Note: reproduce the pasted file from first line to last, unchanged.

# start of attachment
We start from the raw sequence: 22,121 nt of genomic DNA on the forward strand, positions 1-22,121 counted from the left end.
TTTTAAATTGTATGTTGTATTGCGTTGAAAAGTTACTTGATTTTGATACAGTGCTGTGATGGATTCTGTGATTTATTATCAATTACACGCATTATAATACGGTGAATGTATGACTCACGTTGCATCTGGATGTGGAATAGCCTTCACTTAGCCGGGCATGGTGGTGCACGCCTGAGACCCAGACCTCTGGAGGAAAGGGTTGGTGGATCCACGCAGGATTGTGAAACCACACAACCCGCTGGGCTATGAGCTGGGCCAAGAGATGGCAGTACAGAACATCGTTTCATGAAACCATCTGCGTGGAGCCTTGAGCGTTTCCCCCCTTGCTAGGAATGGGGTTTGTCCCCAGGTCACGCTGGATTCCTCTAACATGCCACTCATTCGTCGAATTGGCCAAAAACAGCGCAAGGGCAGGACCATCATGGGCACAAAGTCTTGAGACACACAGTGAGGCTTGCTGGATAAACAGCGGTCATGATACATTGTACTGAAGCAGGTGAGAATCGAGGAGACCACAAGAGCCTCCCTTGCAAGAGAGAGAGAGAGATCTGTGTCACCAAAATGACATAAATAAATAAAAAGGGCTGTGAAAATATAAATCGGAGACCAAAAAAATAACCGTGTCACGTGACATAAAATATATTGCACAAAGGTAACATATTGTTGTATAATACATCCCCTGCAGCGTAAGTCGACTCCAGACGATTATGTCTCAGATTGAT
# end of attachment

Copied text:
We start from the raw sequence: 22,121 nt of genomic DNA on the forward strand, positions 1-22,121 counted from the left end.
TTTTAAATTGTATGTTGTATTGCGTTGAAAAGTTACTTGATTTTGATACAGTGCTGTGATGGATTCTGTGATTTATTATCAATTACACGCATTATAATACGGTGAATGTATGACTCACGTTGCATCTGGATGTGGAATAGCCTTCACTTAGCCGGGCATGGTGGTGCACGCCTGAGACCCAGACCTCTGGAGGAAAGGGTTGGTGGATCCACGCAGGATTGTGAAACCACACAACCCGCTGGGCTATGAGCTGGGCCAAGAGATGGCAGTACAGAACATCGTTTCATGAAACCATCTGCGTGGAGCCTTGAGCGTTTCCCCCCTTGCTAGGAATGGGGTTTGTCCCCAGGTCACGCTGGATTCCTCTAACATGCCACTCATTCGTCGAATTGGCCAAAAACAGCGCAAGGGCAGGACCATCATGGGCACAAAGTCTTGAGACACACAGTGAGGCTTGCTGGATAAACAGCGGTCATGATACATTGTACTGAAGCAGGTGAGAATCGAGGAGACCACAAGAGCCTCCCTTGCAAGAGAGAGAGAGAGATCTGTGTCACCAAAATGACATAAATAAATAAAAAGGGCTGTGAAAATATAAATCGGAGACCAAAAAAATAACCGTGTCACGTGACATAAAATATATTGCACAAAGGTAACATATTGTTGTATAATACATCCCCTGCAGCGTAAGTCGACTCCAGACGATTATGTCTCAGATTGAT